Sam was lucky enough to have been seated close to the logs on the far side of the smoke, and needed only to scoot a few steps over to be safe from the heavy fumes. This meant they were now one of the closest to Jordan, and unfortunately also one of the farthest from the safety of the tents. This was far from ideal, but Sam was preoccupied with the wish that the person next to them would have at least changed socks after the hike before pressing so close to them. A little courtesy goes a long way, as Sam was often reminded. But as Sam's nose adjusted to this new olfactory onslaught, her eyes began to drift behind the towering figure of Camp Counselor Jordan.
The smoke drifted into the trees behind Jordan, and within there arose figures of inhuman shapes and sizes. Twisted and gnarled, their great limbs swung wildly as they danced between the trees. Bent and bulbous, they pranced and rolled and swung from branch to branch as if celebrating the discovery of that night's meal. Thin and ethereal, the wisps of their shadows faded behind the fog, reappearing in another spot quicker than any living thing could move. Sam's eyes grew larger with every new shape that appeared, every new creature come to rend the flesh from their bones and savor the marrow as they crunched through every vertebra.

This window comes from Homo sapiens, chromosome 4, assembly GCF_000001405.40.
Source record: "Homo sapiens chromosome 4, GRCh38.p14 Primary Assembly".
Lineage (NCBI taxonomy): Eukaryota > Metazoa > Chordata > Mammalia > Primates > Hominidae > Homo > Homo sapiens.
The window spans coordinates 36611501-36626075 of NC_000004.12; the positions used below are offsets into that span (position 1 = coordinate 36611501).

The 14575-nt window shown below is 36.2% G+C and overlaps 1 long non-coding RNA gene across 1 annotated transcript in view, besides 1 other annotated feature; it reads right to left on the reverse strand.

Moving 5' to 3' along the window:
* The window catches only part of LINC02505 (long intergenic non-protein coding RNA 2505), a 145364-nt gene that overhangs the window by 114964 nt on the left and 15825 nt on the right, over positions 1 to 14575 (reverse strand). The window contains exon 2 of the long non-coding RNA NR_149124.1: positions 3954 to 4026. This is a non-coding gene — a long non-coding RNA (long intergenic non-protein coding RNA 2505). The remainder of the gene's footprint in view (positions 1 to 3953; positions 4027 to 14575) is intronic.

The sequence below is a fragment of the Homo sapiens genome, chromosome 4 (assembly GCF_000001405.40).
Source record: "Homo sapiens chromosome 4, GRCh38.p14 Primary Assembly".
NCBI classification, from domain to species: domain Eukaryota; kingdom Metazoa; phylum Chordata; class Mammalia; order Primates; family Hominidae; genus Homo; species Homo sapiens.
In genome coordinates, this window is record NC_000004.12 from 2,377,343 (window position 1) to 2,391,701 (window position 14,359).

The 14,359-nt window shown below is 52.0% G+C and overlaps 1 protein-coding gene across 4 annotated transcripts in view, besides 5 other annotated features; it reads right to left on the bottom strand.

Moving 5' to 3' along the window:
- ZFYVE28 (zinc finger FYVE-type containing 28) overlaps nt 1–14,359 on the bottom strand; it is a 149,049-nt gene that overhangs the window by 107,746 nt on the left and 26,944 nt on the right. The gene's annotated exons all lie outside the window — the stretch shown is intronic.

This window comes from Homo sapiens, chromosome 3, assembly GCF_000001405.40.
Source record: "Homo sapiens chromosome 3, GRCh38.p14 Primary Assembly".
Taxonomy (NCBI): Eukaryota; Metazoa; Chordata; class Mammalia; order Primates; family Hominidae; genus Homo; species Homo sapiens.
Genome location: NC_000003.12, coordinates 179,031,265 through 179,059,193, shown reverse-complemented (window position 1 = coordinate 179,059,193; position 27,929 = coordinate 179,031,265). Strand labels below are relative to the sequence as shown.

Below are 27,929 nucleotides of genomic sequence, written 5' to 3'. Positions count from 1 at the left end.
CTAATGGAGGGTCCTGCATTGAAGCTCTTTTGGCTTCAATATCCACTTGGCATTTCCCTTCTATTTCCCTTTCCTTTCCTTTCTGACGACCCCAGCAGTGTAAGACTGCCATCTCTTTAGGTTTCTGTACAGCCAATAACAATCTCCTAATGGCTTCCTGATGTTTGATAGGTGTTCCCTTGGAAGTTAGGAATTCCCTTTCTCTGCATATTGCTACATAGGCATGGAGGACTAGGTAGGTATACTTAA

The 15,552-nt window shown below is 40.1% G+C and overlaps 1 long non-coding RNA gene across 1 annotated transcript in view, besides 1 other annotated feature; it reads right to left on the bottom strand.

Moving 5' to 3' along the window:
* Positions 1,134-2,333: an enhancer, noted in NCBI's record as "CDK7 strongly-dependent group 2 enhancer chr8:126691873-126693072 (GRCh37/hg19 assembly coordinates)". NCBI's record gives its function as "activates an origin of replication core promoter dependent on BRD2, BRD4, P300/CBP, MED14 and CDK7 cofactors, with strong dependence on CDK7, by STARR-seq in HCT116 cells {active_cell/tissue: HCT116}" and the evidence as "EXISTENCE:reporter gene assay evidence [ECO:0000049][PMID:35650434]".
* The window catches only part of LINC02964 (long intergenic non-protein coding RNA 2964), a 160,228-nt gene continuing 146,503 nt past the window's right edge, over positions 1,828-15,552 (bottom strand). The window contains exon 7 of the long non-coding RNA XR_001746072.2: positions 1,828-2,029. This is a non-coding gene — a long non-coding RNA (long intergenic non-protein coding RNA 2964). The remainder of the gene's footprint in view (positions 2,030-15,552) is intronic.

In a panic, Sam turned and yanked at the collar of the child next to them, nearly pulling them both off the log and onto those in front of them. But Sam's body betrayed their mind, and their mouth made a faint squawking noise as they desperately tried to warn of the monsters lurking just outside of the fire light.
"As the child reached for the old woman's hand, clouds circled overhead. The sounds of the forest were all but drowned out by the roar of the wind, tearing at the child as if to throw them away into the depths of the darkness. The child strained and stretched, and just as their hand grazed the very tip of the longest crooked finger, the air crackled with static, and lightning struck the pair - KABOOM!"